South Waziristan 1Maulvi Nazir (AP)

Maulvi Nazir—a 33-year-old tribal leader also known as Mullah Nazir—is leading the effort to take retribution for the slayings. Most of those killed in the attacks were loyal to him. A former Taliban commander believed to have connections to Pakistan’s Inter-Services Intelligence agency (ISI), Nazir has publicly accused Baitullah Mahsud of the killings. Baitullah, appointed as the leader of the Tehrik-e-Taliban Pakistan coalition late last year, has also been blamed by Pakistani President Pervez Musharraf for the assassination of opposition leader Benazir Bhutto on December 27, 2007, a charge Baitullah has denied. Baitullah’s ascendance as leader of Pakistan’s Taliban began with the death of militant leader Nek Muhammad in a U.S. Hellfire missile attack in June 2004. As a result of Baitullah’s alleged involvement in the murders, members of his Mahsud tribe have also been targeted by Nazir’s followers, who are members of the rival Ahmadzai Wazir tribe. The Ahmadzai are particularly strong in the western part of South Waziristan, where they control the passes and trade routes into Afghanistan. Vehicles mounted with loudspeakers have been driving around the Wana region, ordering Mahsud tribesmen to leave the area (Daily Times [Lahore], January 9). Shops and markets in the area remain closed in anticipation of renewed violence.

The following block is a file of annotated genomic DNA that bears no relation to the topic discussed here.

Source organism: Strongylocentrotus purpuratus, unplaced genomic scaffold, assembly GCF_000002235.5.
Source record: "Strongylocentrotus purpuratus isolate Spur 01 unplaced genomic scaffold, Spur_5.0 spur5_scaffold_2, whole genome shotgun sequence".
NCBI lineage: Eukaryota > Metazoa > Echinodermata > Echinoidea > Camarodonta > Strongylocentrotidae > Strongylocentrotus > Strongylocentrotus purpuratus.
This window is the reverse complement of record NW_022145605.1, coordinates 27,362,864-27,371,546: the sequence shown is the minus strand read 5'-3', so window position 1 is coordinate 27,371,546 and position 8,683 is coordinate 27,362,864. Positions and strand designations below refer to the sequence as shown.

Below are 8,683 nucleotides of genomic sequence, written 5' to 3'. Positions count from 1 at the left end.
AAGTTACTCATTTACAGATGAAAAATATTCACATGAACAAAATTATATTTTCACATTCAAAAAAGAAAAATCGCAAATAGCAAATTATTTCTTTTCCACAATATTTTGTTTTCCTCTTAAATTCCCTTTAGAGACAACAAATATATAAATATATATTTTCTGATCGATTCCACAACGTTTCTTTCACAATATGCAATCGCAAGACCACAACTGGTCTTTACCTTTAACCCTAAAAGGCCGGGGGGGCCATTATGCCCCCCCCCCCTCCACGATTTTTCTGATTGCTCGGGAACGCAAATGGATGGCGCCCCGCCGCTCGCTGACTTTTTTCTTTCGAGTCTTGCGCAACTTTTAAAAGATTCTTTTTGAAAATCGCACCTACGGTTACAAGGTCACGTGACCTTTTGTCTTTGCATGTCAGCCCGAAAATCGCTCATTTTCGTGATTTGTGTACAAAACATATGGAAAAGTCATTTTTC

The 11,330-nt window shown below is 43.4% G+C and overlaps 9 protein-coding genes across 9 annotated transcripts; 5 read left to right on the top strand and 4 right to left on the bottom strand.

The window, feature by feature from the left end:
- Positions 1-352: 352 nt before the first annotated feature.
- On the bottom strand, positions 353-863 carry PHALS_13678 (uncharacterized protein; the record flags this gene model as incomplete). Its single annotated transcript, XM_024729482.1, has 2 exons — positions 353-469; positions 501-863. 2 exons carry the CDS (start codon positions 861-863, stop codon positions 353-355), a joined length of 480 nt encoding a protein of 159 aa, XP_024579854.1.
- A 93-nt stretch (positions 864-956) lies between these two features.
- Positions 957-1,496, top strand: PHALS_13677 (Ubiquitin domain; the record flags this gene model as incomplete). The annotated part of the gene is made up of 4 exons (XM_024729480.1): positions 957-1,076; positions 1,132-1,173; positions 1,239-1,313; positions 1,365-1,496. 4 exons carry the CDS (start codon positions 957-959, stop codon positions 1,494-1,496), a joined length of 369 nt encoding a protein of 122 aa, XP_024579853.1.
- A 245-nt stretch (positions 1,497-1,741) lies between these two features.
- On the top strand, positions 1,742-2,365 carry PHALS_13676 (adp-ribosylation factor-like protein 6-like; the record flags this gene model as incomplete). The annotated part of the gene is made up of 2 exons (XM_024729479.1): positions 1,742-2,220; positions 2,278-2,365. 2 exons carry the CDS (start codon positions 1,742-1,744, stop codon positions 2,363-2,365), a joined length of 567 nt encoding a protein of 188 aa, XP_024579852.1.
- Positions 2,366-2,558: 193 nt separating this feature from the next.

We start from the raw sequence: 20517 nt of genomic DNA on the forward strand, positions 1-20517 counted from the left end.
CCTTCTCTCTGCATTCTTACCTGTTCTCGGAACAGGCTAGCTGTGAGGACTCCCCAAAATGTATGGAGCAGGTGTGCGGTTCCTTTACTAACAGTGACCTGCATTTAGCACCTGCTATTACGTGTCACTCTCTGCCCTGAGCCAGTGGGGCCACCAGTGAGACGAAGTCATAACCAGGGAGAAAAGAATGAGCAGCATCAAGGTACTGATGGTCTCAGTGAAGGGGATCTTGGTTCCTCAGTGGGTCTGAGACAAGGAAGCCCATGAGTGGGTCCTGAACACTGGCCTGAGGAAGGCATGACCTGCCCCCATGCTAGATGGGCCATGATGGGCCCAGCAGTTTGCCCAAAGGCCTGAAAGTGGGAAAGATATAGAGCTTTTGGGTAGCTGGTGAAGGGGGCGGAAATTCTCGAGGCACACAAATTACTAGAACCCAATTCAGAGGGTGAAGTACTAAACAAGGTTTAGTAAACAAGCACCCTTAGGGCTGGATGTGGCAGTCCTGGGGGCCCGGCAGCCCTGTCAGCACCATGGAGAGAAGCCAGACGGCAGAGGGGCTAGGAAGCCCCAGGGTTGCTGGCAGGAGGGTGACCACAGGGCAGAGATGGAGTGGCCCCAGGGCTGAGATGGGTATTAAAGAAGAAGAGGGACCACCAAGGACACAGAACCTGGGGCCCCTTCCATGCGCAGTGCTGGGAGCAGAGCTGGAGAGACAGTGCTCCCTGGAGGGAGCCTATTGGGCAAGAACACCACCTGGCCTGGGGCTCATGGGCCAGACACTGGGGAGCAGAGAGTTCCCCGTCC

The killings were the result of two separate rocket attacks on the evening of January 6. The first, in the regional capital of Wana, killed three; the second, at the office of Maulvi Khanan—a close aide of Maulvi Nazir—in nearby Shakai, killed six and wounded five (Dawn [Karachi], January 8). Immediate retribution took the form of one Mahsud tribesman killed and four abducted the next day (Daily Times, January 9).

Forming the Lashkar